Research programs related to human disease that links a molecular or cellular feature with a risk for disease or response to treatment or that develops diagnostic procedures for such markers. Many studies are conducted in collaboration with other departments, The School of Medicine, The University, and other institutions all over the world. The following describes some of the ongoing disease research within the divisions of the Department of Medicine.
Cancer: Targeting the Molecules
Experimental and theoretical work will be absolutely critical for the design of cancer drugs in the future. New methods such as the use of electron crystallography will eventually be able to solve structures using theory and experiment at a rate that can target every molecule in the Human genome.
Progress in the diagnosis and treatment of cardiovascular disease will require the integration of basic and clinical research with the application of new genetic information. Our current research is directed into two specific areas:
- To use protein engineering to modify blood clotting factors to produce a clinically favorable therapeutic effect.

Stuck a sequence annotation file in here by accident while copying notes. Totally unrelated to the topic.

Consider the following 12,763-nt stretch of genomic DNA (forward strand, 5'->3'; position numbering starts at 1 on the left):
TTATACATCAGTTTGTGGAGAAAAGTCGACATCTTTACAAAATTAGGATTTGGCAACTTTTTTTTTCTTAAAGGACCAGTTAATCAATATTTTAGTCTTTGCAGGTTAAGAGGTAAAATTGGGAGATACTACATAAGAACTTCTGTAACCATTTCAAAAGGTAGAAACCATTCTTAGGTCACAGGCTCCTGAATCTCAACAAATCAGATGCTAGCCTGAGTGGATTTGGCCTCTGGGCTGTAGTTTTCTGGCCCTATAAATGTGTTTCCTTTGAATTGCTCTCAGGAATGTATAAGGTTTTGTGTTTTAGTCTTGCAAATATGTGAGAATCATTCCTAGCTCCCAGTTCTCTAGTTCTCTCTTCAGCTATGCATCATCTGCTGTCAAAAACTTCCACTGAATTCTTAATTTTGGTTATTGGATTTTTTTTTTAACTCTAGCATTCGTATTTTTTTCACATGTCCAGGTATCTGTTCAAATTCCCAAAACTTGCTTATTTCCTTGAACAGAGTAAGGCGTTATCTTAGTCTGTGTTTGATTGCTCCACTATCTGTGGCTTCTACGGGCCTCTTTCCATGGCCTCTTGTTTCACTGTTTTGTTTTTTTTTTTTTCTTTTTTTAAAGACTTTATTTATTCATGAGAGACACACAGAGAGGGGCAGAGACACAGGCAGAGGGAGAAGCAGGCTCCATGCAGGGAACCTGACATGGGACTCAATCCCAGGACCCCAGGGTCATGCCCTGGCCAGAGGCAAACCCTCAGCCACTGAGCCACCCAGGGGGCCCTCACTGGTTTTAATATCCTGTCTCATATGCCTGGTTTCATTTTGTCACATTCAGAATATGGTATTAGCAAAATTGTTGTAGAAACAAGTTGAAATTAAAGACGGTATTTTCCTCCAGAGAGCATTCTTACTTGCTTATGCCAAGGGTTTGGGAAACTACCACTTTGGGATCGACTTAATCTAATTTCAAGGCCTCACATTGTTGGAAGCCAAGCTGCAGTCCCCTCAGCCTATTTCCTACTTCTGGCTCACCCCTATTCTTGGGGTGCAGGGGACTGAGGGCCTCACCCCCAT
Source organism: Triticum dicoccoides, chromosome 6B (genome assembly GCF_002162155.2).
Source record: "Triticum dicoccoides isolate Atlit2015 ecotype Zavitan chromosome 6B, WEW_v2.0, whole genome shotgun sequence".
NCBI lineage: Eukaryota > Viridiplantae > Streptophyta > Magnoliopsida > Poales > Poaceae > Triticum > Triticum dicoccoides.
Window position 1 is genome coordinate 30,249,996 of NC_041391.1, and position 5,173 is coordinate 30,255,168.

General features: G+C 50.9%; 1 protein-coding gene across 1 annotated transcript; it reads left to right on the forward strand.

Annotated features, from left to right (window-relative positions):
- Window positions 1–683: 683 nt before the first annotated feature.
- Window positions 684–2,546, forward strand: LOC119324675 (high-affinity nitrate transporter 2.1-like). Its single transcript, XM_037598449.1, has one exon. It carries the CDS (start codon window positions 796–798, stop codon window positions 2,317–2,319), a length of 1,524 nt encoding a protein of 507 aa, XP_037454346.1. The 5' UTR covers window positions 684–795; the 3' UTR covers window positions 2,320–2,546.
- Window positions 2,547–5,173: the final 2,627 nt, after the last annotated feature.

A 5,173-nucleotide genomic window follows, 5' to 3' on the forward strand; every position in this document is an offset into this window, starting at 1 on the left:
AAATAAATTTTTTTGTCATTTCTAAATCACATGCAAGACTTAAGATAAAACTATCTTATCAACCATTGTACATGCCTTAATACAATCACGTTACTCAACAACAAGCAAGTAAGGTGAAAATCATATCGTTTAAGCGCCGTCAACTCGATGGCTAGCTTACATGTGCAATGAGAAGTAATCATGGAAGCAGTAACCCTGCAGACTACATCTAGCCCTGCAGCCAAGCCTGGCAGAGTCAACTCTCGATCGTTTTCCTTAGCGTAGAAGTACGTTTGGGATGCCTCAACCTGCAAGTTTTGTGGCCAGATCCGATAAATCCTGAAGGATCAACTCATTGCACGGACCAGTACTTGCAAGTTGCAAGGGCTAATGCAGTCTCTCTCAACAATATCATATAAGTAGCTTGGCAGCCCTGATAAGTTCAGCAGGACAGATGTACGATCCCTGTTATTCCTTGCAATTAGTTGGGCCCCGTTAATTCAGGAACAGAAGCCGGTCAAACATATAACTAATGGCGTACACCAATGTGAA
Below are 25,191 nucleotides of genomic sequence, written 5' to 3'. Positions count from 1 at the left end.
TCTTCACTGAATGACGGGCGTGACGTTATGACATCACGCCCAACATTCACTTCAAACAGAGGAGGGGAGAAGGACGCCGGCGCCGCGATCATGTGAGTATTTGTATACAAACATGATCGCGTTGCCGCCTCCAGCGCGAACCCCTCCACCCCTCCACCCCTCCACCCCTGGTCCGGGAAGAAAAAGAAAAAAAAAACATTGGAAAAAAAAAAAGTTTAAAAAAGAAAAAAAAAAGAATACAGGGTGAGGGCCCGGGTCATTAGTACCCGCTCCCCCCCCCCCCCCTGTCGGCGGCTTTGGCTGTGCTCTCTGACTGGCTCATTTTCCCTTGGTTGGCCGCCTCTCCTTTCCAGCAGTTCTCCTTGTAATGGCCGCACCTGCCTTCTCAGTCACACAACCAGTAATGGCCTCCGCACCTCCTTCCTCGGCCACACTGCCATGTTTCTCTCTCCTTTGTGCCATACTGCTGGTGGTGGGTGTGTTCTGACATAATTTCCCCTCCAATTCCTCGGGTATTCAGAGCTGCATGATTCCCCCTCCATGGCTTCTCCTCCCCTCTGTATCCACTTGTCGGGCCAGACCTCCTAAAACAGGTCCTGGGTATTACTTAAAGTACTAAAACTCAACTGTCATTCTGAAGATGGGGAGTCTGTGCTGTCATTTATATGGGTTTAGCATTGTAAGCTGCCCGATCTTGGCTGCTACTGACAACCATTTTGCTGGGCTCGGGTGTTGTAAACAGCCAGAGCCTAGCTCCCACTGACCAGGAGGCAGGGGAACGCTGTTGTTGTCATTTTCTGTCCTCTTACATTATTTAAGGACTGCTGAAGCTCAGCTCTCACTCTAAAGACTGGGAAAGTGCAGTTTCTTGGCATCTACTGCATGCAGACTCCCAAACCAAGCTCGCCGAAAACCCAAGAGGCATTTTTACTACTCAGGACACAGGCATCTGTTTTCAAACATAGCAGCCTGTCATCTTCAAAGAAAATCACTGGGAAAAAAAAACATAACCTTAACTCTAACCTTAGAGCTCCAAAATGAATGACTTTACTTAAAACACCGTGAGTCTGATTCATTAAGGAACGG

- To utilize genomics and proteomics in a detailed study of both maternal and fetal vascular tissues in human placenta.
Hematopoietic Cell Biology and Transplantation
Specific research programs in this area include the use of highly purified stem cells which are capable of crossing immunological barriers to treat autoimmune diseases, to improve transplant outcomes, and to limit graft-vs.-host disease.
Molecular, Genetic and Pathophysiologic Bases of Disease
This research seeks to gain an understanding of normal human physiology and the molecular and cellular mechanisms that go awry to cause disease. The goal of this research is to create pharmaceutical and genetic therapies that will replace molecular and cellular defects without harming the healthy organism.
For more information about additional disease oriented research programs please check out the individual divisions within the Department of Medicine.